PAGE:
Local Denver attorneys and talk show hosts Dan Caplis and Craig Silverman point out that Churchill took an oath pursuant to Colorado State law to uphold the U.S. Constitution. From their legal point-of-view, Churchill violated this oath when he encouraged students (on multiple occasions) to commit acts of violence against private and government institutions as well as private citizens. How can Churchill take an oath to a constitution he finds illegal and immoral, violate that oath, and still have legal grounds to remain employed by the State?
Beyond this, university speech codes, politically correct as they are, how is it possible to say that one professor could be legitimately fired for violating the prevailing P.C. orthodoxy while Churchill is entitled to a job despite praising the OKC bombing and the 9/11 terrorist attacks? Caplis, on his radio show, pointed out that if Churchill had said, for example, that female students on the CU campus deserved to be raped; his career would be over (and rightfully so). Few would be claiming his First Amendment rights were being violated by CU if these were his words.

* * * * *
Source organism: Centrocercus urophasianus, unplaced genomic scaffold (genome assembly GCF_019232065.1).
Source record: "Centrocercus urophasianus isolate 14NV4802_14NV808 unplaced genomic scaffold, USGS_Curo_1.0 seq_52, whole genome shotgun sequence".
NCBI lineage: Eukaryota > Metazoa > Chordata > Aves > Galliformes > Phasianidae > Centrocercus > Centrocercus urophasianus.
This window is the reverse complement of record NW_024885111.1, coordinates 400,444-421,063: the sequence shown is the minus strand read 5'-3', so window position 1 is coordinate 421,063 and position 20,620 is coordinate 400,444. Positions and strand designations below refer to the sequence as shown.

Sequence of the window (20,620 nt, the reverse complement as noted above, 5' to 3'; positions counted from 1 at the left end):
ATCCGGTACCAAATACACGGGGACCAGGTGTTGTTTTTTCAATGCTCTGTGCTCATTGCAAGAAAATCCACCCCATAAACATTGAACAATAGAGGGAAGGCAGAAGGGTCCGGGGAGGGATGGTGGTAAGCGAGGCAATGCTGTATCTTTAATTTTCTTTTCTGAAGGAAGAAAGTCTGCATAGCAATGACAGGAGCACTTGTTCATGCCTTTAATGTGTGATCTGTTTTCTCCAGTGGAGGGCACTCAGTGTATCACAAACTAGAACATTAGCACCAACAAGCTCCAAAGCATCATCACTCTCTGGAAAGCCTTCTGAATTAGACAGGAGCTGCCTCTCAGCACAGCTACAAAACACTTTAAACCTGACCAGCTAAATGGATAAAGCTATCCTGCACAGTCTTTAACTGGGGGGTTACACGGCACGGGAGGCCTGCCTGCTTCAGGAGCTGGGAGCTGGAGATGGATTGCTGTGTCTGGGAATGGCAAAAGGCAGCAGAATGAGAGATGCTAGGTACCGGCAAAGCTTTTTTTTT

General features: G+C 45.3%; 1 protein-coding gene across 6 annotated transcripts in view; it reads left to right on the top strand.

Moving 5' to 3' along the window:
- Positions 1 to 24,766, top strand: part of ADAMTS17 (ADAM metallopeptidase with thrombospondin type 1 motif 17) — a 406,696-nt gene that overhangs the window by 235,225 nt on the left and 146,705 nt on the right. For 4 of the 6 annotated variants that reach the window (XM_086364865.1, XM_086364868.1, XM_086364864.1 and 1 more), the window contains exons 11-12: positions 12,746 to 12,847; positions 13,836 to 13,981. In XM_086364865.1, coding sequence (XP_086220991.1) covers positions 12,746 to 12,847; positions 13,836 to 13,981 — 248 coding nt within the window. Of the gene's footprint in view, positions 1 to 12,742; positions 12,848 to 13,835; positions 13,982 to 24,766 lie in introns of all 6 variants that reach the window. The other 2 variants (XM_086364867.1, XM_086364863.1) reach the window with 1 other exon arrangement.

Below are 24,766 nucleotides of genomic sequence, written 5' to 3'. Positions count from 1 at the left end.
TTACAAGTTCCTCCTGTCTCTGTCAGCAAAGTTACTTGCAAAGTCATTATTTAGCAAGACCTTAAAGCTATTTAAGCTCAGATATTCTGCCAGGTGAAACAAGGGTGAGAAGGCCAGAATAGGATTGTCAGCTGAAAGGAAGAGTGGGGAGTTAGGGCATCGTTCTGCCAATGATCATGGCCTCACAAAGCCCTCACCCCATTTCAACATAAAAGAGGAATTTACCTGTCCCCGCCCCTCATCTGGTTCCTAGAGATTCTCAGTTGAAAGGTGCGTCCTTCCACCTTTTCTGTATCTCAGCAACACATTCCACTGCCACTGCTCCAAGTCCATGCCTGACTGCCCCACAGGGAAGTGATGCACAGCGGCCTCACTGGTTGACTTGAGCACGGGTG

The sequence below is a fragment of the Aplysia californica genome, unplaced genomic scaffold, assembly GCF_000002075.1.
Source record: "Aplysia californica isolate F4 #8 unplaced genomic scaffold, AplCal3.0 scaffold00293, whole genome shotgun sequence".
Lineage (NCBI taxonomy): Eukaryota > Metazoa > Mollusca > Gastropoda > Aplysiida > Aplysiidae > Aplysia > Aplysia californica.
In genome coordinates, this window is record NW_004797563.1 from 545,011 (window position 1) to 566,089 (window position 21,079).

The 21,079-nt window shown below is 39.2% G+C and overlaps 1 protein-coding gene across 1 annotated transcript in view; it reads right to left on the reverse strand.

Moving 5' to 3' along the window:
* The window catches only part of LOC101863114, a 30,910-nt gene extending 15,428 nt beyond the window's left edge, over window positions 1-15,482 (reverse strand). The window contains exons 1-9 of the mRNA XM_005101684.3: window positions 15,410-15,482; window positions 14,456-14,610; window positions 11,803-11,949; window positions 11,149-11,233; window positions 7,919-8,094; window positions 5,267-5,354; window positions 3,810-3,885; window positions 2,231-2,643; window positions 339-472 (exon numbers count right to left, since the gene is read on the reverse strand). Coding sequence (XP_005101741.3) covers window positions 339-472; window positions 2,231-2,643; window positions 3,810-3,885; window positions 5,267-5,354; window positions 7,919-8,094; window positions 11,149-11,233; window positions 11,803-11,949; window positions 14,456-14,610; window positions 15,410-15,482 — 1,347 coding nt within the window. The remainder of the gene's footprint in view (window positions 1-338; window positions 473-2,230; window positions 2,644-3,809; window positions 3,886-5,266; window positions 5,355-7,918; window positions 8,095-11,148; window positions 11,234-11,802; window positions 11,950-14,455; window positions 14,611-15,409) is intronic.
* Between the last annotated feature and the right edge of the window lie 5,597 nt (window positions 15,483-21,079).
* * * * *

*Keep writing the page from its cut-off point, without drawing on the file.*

Ward Churchill may not deserve to be prosecuted for his hateful speech but he doesn’t have the “right” to teach at CU either.
To Mr. Churchill I would just like to say the following:
Congratulations on your $1 civil rights victory (which you do not deserve); don’t spend it all in one place…asshole!
Are you an enemy of the state? Chances are if you are reading The Liberty Papers, you are! According to a new report from the Missouri Information Analysis Center, “The Modern Militia Movement” authored by Governor Nixon and Attorney General Koster, signs that you may be a domestic terrorist or militia member include:
– You supported Ron Paul or 3rd party candidates such as Chuck Baldwin or Bob Barr in the 2008 election (Guilty!)
– You have “anti-government,” Campaign for Liberty, Gadsden Flag, and “libertarian” bumper stickers on his or her vehicle or possess other related literature (Guilty!)
-Anyone involved in The Campaign for Liberty (I’m sure that anyone associated with the Tea Parties or those in the “Going Galt” movement should also be considered a threat)